PITTSBURG, Kan. —
“A penny saved is a penny earned.”
Who said that? Benjamin Franklin, the first postmaster general of the United States. Franklin continues to be right. Piggy banks are still a good idea. But to require so many pennies from your operating capital to be deposited in the piggy bank to fund operations 75 years hence is a bit much. So much so that it breaks the back of the United States Postal Service’s ability to regroup and remanage itself, and to adapt to the realities of an Internet world.
There are lots of ways to save money and cut expenses, but cutting Saturday service does not have to be one of them.
To save 2 percent of the post office’s budget by dropping Saturday mail delivery is a bad idea, born of the necessity to cut somewhere, because Congress has punished the postal service by requiring it to fund pensions 75 years in advance, and to do it in 10 years time.
This is so futuristic a ploy that most of the employees who will be protected 75 years from now have not even been born yet. That rather curious requirement has virtually crippled the USPS’ ability to operate efficiently.
They are damned if they do and damned if they don’t because of a mandate imposed upon the institution by a Congress that wants to privatize almost anything governmental, and that seems to value FedEx and UPS over the federal mail delivery system. Congress has set up the postal service to fail by imposing this unprecedented burden on its ability to manage itself. It doesn’t have to be that way. Congress can change it, but there has to be a will to do that, and to let the postal service compete for mail delivery add associated service dollars in a way that does not tie the hands of its management.
It is perhaps no accident that some of the USPS’ biggest congressional critics are Congressmen like Darryl Issa of California, who also just happens to be one of the biggest beneficiaries of political donations by the UPS political action committees, and whose personal investments in entities with substantial amounts of stock in both FedEx and UPS have been called into question. He also happens to be the chairman of the House Congressional Committee overseeing the postal service and in charge of “saving” it from itself. Talk about the fox being appointed to guard the henhouse.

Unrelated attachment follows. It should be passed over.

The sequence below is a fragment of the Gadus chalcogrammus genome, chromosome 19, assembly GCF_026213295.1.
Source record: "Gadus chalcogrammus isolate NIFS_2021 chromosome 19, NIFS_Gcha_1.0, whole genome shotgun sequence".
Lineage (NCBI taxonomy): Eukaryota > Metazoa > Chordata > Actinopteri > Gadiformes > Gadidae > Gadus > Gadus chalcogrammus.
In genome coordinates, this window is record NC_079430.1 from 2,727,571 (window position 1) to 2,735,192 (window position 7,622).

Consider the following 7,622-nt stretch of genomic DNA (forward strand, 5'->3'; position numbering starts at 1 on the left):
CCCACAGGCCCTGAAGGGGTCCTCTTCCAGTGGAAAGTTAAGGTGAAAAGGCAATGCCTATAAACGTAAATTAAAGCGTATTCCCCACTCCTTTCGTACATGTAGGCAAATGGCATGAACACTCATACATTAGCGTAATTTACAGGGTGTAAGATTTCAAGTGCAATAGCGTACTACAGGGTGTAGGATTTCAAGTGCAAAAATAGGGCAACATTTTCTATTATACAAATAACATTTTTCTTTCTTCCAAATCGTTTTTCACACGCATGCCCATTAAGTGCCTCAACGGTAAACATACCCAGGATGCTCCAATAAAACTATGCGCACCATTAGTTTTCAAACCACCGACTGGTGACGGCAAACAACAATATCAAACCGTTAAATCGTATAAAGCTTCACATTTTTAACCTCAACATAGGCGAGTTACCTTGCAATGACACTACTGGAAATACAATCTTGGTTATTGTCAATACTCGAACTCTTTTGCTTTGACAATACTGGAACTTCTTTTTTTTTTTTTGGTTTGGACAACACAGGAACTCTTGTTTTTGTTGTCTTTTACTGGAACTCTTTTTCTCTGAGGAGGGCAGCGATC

Let me put it another way. A penny spent on a congressman comes back in nickels and quarters to those smart enough to undercut the competition of government in the document and package delivery business. “Show me the money,” as Tom Cruise so famously says in “Jerry McGuire.” It seems very clear that there are many congressmen who, for various reasons, not all of which are altruistic, would be happy to see the end of the postal service as we know it.
With all the hype about the cost of government, and the need for more taxation to support the level of government we have, the postal service stands out as the one exception to the rule. It pays for itself. It does not need taxpayer subsidy, and if left to manage and compete on a level playing field, it would continue to provide a vital service, at no expense to the taxpayers, for many years to come.
The old post office maxim that “neither rain, nor snow, nor dark of night, will keep us from our appointed rounds” need not be the mantra of the modern post office. But “neither chicanery, nor corruption, nor co-opting of essential government functions” shall sideline us from completion of our appointed rounds” is not a bad substitute.
John T. Sullivan Jr. lives in Pittsburg, Kan.